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Choosing the Right Nursing Home

10 questions you must ask before moving your parents or loved ones into a new facility

If your loved one is no longer able to safely live on his or her own — whether it’s your mother, your father or your spouse — trusting his care to strangers isn’t easy. How can you be sure that his needs are being met and that he is safe?

See also: Downsizing in retirement.

Food tray - 10 questions to ask the nursing home

It is important for family members to stay involved to ensure their loved one receives the best nursing home care. — Photo by Alexandra Boulat/VII/Corbis

The answer, says experts, is simple: You must stay vigilant to make sure that he is getting the kind of care you want him to get.

“Every person in a nursing home needs an advocate,” says Maryglenn Boals, a former nursing home administrator in Arizona. “When you are serving that many people, there are going to be mistakes. There is always going to be little things that happen. So every resident needs his own ‘squeaky wheel.’ ”

A panel of experts and former nursing home workers offers these 10 questions to ask to detect signs of improper care.

1. How does the food look and taste?

Dining with your parent in the nursing home cafeteria is a great way not only to bolster your parent’s spirits, but also to give you an idea of how well he or she is eating. “When people are aging and losing a lot of sensory sensitivity, food is a huge issue,” says Boals. “The meal might meet the dietary requirements, but is it palatable? Is it visually encouraging, especially to someone who doesn’t have much interest in eating?”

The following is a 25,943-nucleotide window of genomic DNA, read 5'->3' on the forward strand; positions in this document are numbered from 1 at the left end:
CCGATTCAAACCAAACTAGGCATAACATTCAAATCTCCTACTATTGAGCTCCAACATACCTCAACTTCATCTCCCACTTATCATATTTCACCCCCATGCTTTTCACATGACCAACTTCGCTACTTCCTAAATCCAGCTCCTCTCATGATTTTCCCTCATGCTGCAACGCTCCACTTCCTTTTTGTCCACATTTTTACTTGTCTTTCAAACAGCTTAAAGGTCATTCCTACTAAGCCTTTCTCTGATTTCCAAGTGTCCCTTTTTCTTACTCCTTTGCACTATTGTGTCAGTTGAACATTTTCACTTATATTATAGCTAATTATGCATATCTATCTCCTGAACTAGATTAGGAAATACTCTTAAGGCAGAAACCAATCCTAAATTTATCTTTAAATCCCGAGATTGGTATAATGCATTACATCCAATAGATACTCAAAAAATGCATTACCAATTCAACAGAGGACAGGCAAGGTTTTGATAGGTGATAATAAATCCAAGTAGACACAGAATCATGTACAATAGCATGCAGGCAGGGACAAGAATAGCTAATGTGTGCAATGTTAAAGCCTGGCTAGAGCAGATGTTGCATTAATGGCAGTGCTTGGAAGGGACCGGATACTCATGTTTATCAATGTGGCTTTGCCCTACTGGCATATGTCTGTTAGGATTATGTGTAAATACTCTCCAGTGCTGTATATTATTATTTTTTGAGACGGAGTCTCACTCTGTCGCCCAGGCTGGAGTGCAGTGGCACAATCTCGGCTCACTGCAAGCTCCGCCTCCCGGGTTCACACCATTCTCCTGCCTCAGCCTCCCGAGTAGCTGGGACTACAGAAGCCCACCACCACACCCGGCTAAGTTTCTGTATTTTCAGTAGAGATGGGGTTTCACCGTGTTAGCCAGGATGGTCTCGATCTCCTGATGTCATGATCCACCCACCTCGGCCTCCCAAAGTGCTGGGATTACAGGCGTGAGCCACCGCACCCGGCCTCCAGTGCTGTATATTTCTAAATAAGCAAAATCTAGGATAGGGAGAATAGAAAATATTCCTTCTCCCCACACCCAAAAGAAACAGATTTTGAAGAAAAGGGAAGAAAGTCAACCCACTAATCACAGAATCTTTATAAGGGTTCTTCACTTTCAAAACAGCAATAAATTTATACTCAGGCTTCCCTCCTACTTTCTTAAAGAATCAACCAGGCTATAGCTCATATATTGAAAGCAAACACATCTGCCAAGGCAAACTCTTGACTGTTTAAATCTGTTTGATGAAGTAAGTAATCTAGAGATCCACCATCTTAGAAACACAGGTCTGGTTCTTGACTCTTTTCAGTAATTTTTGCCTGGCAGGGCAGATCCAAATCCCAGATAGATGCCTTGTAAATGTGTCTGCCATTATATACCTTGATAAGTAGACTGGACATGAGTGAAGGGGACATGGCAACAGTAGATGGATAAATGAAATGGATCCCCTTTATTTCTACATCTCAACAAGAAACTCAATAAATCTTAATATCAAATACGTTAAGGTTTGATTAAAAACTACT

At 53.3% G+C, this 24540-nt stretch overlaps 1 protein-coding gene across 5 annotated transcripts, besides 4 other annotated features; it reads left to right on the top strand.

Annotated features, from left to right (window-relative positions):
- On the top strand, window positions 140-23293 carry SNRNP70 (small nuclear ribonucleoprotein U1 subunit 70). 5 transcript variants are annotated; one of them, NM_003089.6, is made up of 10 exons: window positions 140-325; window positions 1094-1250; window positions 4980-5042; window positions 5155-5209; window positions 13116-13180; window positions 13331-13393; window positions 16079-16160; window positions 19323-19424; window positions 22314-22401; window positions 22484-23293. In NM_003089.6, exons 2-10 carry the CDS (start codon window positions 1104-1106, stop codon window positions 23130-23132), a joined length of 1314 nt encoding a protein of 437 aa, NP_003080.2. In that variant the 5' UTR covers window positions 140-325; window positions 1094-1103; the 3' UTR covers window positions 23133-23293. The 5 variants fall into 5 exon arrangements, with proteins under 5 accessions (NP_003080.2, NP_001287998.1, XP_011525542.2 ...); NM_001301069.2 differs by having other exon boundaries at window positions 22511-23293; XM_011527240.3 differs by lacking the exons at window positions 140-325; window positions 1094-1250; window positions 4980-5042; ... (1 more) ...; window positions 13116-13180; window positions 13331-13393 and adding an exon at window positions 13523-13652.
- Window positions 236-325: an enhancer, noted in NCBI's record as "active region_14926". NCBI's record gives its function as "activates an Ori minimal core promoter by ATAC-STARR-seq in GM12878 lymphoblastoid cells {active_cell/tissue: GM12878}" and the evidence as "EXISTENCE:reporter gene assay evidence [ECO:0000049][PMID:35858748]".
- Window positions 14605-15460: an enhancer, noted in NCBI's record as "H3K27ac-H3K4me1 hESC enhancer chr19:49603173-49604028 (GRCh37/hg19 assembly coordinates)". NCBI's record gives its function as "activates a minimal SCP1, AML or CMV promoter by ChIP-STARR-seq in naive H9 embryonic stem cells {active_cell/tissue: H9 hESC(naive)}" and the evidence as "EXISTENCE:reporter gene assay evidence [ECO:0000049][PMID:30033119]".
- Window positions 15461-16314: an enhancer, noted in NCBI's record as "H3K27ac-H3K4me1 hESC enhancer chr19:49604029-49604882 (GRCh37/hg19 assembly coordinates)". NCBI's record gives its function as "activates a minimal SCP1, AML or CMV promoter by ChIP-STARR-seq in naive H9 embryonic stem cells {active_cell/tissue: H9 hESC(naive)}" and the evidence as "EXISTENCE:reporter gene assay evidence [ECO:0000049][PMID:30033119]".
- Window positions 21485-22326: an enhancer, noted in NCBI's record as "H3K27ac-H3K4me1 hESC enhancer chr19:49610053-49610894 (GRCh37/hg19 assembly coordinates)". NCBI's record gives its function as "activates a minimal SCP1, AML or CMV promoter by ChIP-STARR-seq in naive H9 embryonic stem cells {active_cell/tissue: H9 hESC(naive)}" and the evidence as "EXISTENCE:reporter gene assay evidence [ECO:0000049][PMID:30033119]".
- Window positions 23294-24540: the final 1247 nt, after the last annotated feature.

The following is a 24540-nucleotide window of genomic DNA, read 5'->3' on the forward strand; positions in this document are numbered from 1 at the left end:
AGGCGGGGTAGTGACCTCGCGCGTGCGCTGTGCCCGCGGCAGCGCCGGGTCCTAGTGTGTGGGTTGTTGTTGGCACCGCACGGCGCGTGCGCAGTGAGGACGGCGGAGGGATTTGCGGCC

Standard protocol is to record how much food a resident eats at each meal, Boals says. If you see that your parent is not eating much of the home’s food but will heartily eat food you bring in for him or her, mention that to the staff. Changes to their meal restrictions might be possible. Keep in mind that if your parent is on a special diet, such as low-salt or pureed foods only, you might not have much say over taste and appearance. But if someone can’t eat because the food is unpalatable, it’s not necessarily worth maintaining a special diet.

2. What sounds do you hear?

Residents moaning or yelling “help” might be unsettling, but they are rarely signs of poor treatment, says Boals. More likely it’s part of the dementia spiral. Instead, listen for how staff members address their residents.

Staff should address residents by their names, instead of “Mama” or “Grandpa,” says Marion Somers, an elder-care advocate and former nursing home administrator. “You’re talking about a generation that is used to being called Mrs. So-and-So,” Somers says. “Staff should ask a resident how they want to be addressed. If they’re not taking into consideration what the resident needs to feel respected, then they are diminishing that client and they are going to have problems with that client.”

3. What does it smell like?

Nursing homes can foster some funky odors, says Boals. There are unavoidable reasons for this: certain medications and diets make residents more gassy. And as people age, they’re more likely to lose control of their bladder and bowels. So a faint whiff of something unpleasant isn’t something to complain about. However, if the home reeks of stale urine, it could be a sign that the facility is not cleaned properly. “Urine can penetrate into floor wax, and if someone is having a lot of accidents on the floor a room can get a very intensive smell if they’re not stripping and rewaxing the floors regularly,” says Boals.

Next: Beware of an overworked staff. »

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